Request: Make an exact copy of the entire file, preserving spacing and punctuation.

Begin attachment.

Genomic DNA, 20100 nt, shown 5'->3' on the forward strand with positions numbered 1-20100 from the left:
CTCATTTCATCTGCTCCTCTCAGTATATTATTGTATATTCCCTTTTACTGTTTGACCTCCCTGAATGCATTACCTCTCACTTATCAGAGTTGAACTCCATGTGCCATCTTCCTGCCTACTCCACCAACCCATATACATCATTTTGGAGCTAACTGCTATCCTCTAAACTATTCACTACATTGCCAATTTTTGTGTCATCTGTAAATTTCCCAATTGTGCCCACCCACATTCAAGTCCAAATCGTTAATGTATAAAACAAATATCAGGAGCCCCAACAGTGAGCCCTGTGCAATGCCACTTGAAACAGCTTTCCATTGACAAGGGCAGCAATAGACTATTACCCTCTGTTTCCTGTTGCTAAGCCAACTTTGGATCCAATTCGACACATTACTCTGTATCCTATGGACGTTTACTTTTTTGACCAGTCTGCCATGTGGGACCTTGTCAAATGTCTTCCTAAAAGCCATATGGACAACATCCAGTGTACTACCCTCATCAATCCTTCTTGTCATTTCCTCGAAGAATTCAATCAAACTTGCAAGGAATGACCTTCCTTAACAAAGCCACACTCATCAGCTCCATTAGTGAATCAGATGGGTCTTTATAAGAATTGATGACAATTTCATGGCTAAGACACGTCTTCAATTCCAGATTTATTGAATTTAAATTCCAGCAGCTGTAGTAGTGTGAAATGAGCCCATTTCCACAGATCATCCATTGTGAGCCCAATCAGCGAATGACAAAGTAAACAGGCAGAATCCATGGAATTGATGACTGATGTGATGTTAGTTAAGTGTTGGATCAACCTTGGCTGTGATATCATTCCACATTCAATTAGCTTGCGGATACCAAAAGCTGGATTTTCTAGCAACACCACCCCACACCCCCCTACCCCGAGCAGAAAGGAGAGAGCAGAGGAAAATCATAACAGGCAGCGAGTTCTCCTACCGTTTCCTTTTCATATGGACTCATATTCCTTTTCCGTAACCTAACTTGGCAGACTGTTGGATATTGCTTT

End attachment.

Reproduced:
Genomic DNA, 20100 nt, shown 5'->3' on the forward strand with positions numbered 1-20100 from the left:
CTCATTTCATCTGCTCCTCTCAGTATATTATTGTATATTCCCTTTTACTGTTTGACCTCCCTGAATGCATTACCTCTCACTTATCAGAGTTGAACTCCATGTGCCATCTTCCTGCCTACTCCACCAACCCATATACATCATTTTGGAGCTAACTGCTATCCTCTAAACTATTCACTACATTGCCAATTTTTGTGTCATCTGTAAATTTCCCAATTGTGCCCACCCACATTCAAGTCCAAATCGTTAATGTATAAAACAAATATCAGGAGCCCCAACAGTGAGCCCTGTGCAATGCCACTTGAAACAGCTTTCCATTGACAAGGGCAGCAATAGACTATTACCCTCTGTTTCCTGTTGCTAAGCCAACTTTGGATCCAATTCGACACATTACTCTGTATCCTATGGACGTTTACTTTTTTGACCAGTCTGCCATGTGGGACCTTGTCAAATGTCTTCCTAAAAGCCATATGGACAACATCCAGTGTACTACCCTCATCAATCCTTCTTGTCATTTCCTCGAAGAATTCAATCAAACTTGCAAGGAATGACCTTCCTTAACAAAGCCACACTCATCAGCTCCATTAGTGAATCAGATGGGTCTTTATAAGAATTGATGACAATTTCATGGCTAAGACACGTCTTCAATTCCAGATTTATTGAATTTAAATTCCAGCAGCTGTAGTAGTGTGAAATGAGCCCATTTCCACAGATCATCCATTGTGAGCCCAATCAGCGAATGACAAAGTAAACAGGCAGAATCCATGGAATTGATGACTGATGTGATGTTAGTTAAGTGTTGGATCAACCTTGGCTGTGATATCATTCCACATTCAATTAGCTTGCGGATACCAAAAGCTGGATTTTCTAGCAACACCACCCCACACCCCCCTACCCCGAGCAGAAAGGAGAGAGCAGAGGAAAATCATAACAGGCAGCGAGTTCTCCTACCGTTTCCTTTTCATATGGACTCATATTCCTTTTCCGTAACCTAACTTGGCAGACTGTTGGATATTGCTTT